The Brain Scoop:
Fossil Meteorites! 

500 million years ago a collision between two asteroids threw one of them out of its rotation in the belt between Jupiter and Mars. Within a few tens of thousands of years the fragments of that meteor fell to earth and sank to the bottom of an ancient sea in modern-day Sweden. Over millions of years the mineralization process replaced many of the original elements in the meteorite, but thanks to some key identifying chemical markers our geologists and meteoriticists were able to determine that these specimens, excavated from a limestone quarry, are fragments of that ancient asteroid collision. 

The craziest part of all of this? Those fragments are still falling on earth today - in fact, one was found here in Chicago a few years ago, and after analysis it was matched to one of the fossilized fragments from Sweden. 

Separated by unthinkable distances in space and more than 500 million years, they’re reunited together again right here at The Field Museum. Now tell me that isn’t a story of star-crossed lovers. 

Scientists Solve Mystery of Odd Patterns of Oxygen in Solar System’s Earliest Rocks

Cosmochemists at the University of California, San Diego, have solved a long standing mystery in the formation of the solar system: Oxygen, the most abundant element in Earth’s crust, follows a strange, anomalous pattern in the oldest, most pristine rocks, one that must result from a different chemical process than the well-understood reactions that form minerals containing oxygen on Earth.

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This was the project that I worked on with my undergraduate research lab supervisor and lab co-worker. I’m pleased to know that the ‘doom machine,’ as it was called in the lab and that I performed tests on, was able to successfully do what it was intended to do! :)

Over the last few months, “Hipster Cosmochemist”  has become a Thing, which basically amounts to a caricature of me with my wayfarer glasses and scarf and overlarge cardigan, spouting gems like: 

“I liked the solar nebula before it cooled.”

“Yeah, it’s a pretty niche field… You’ve probably never heard of it.”

“My favorite meteorites are carbonaceous chondrites, because they're organic.

"I think later-forming planetary material is superior, it’s recycled.”

“Oxygen fraction is just so great, I love how it’s truly INDIE(pendant of mass)!”

“I feel like I was born 4.567 billion years too late, you know?”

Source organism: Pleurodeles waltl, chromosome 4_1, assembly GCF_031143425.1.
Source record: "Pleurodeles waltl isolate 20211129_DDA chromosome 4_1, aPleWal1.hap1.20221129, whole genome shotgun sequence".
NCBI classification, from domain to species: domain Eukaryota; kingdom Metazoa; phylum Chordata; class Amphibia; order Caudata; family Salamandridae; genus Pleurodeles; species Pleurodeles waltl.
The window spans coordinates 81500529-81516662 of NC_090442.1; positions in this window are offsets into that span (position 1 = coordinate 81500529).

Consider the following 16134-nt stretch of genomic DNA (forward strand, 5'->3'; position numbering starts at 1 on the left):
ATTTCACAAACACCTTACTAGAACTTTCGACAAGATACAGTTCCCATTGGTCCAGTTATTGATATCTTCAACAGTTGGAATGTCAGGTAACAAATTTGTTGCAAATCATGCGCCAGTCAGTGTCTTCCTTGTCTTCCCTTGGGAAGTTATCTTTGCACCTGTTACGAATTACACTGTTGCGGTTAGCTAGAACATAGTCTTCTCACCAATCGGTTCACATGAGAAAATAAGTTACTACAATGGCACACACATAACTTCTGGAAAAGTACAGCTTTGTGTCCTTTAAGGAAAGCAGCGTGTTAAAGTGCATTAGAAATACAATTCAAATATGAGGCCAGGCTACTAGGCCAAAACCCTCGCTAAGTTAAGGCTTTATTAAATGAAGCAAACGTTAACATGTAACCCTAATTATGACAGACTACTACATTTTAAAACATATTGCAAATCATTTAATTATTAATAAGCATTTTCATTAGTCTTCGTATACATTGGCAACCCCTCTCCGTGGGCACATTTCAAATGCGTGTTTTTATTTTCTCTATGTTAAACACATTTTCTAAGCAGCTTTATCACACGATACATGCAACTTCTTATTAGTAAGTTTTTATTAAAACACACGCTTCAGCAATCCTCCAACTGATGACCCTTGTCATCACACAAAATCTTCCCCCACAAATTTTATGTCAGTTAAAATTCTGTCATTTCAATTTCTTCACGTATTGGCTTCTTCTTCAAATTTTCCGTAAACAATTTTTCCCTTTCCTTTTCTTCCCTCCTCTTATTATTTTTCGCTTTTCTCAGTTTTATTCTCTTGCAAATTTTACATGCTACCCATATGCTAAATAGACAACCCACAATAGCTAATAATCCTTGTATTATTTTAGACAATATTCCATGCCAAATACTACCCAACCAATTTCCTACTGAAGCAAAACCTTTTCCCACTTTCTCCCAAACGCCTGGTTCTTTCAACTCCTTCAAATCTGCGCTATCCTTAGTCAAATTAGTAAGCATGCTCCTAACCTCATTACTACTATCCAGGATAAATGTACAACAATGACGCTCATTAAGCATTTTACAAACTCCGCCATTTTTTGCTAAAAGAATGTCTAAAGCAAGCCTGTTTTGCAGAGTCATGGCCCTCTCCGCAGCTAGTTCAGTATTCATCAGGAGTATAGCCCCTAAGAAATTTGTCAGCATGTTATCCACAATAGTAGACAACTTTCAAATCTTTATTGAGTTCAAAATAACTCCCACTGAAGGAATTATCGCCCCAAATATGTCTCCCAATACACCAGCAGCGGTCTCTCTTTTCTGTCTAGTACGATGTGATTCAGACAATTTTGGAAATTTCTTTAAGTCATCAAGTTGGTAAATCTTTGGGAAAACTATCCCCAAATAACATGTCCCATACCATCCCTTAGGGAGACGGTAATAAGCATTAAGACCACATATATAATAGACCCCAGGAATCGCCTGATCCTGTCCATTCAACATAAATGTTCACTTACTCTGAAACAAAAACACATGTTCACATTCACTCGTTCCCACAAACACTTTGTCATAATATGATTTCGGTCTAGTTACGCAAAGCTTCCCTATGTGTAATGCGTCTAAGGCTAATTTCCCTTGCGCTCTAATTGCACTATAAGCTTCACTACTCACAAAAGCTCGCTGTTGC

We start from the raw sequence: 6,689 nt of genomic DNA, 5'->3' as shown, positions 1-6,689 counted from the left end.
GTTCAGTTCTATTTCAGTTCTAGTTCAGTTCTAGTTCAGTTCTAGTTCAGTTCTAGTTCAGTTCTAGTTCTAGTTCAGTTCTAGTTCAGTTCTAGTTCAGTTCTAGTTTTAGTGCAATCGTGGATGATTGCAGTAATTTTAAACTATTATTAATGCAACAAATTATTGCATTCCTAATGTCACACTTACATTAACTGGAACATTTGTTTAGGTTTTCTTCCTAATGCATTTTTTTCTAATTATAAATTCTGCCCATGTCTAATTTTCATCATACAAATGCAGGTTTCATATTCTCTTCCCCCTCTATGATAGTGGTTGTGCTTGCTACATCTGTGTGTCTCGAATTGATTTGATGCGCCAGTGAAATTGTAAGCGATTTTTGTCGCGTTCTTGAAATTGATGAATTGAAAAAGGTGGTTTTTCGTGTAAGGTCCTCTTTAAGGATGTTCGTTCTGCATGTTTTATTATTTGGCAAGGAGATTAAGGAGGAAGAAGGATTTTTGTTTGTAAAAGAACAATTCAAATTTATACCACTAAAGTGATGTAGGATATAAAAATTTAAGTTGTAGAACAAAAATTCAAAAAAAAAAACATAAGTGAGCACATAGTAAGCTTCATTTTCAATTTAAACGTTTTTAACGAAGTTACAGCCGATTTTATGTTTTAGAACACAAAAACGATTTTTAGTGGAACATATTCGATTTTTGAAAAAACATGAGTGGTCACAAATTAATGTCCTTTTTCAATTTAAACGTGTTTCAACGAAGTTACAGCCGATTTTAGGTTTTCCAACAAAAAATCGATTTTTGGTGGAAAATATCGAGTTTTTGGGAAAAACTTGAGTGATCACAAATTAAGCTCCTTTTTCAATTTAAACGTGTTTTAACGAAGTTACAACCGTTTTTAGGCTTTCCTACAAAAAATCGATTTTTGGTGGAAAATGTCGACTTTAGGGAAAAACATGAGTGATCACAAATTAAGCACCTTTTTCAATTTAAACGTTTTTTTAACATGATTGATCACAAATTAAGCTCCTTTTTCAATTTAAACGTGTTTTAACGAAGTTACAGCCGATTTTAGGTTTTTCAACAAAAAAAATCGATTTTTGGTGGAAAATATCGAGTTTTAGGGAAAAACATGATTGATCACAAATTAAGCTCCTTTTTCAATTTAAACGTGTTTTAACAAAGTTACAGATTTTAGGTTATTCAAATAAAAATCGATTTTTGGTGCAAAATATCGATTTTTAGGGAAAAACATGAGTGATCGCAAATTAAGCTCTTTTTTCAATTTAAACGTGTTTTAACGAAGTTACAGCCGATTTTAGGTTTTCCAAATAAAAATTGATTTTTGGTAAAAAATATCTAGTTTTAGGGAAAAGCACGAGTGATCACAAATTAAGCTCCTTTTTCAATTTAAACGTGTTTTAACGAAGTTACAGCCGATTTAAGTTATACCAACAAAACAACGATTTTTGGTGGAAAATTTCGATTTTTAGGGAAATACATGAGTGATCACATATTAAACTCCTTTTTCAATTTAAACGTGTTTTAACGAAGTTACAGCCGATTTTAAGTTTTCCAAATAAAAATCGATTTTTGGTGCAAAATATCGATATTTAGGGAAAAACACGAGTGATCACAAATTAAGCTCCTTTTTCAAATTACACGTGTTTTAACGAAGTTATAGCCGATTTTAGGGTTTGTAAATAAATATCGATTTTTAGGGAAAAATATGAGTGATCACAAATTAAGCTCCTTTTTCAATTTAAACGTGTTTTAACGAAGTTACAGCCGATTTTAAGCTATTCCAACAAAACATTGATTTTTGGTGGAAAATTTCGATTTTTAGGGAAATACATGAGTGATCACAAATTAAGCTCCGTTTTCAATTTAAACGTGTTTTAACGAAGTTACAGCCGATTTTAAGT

“I only care about Asymptotic Giant Branch stars, all of the others are too Main Sequence.”
Reexamination of Allende meteorite reveals isotopic evidence of supernova

A combined team of researchers has found isotopic evidence of a supernova inside of a meteorite that fell to Earth in 1969. In their paper published in Proceedings of the National Academy of Science, the team describes how isotopes found in the Allende meteorite differ from those found on Earth or on the moon, suggesting they came directly from a supernova rather than from a debris field that followed.

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We’ll mostly stick to pictures of minerals, but every once in a while we’ll tell you a little about some of the amazing people in the field of mineralogy. 

First up is Lawrence Grossman, Professor of Cosmochemistry at the University of Chicago.  His work has focused on the order of condensation of elements in the early solar system, and he contributed to the discovery of mass independent fractionation of isotopes in the Allende Meteorite.  He’s also done analyses on moon rocks from Apollo 15 and on Comet Wild-2, which was delivered to Earth from NASA’s Stardust mission.  

His contributions to mineralogy have been recognized by numerous awards as well as a pyroxene named after him: Grossmanite (CaTiSiAlO6), which can be found in meteorites, and was first observed in Allende.

Bonus facts: the Allende Meteorite contains some of the oldest known matter (it’s over 287 million years older than the oldest rock on Earth) and it provided amazing new insights into the early conditions of the solar system.

Sources: 1, 2, 3